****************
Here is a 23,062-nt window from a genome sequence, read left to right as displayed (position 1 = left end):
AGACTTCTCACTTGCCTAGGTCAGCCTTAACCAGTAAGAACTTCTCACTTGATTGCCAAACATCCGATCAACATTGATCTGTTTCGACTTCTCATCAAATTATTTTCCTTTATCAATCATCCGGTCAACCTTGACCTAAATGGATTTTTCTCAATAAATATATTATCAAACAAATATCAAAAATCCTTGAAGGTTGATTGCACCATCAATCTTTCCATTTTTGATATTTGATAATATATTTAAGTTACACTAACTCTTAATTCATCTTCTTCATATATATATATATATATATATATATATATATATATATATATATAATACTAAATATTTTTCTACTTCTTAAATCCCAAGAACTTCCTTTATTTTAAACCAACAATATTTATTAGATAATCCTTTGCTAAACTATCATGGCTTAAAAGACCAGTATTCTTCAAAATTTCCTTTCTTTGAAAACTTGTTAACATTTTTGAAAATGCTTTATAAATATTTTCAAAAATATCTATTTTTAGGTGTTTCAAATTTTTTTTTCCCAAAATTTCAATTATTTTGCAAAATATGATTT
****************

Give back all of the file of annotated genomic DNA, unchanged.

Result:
Here is a 23,062-nt window from a genome sequence, read left to right as displayed (position 1 = left end):
AGACTTCTCACTTGCCTAGGTCAGCCTTAACCAGTAAGAACTTCTCACTTGATTGCCAAACATCCGATCAACATTGATCTGTTTCGACTTCTCATCAAATTATTTTCCTTTATCAATCATCCGGTCAACCTTGACCTAAATGGATTTTTCTCAATAAATATATTATCAAACAAATATCAAAAATCCTTGAAGGTTGATTGCACCATCAATCTTTCCATTTTTGATATTTGATAATATATTTAAGTTACACTAACTCTTAATTCATCTTCTTCATATATATATATATATATATATATATATATATATATATATATATAATACTAAATATTTTTCTACTTCTTAAATCCCAAGAACTTCCTTTATTTTAAACCAACAATATTTATTAGATAATCCTTTGCTAAACTATCATGGCTTAAAAGACCAGTATTCTTCAAAATTTCCTTTCTTTGAAAACTTGTTAACATTTTTGAAAATGCTTTATAAATATTTTCAAAAATATCTATTTTTAGGTGTTTCAAATTTTTTTTTCCCAAAATTTCAATTATTTTGCAAAATATGATTT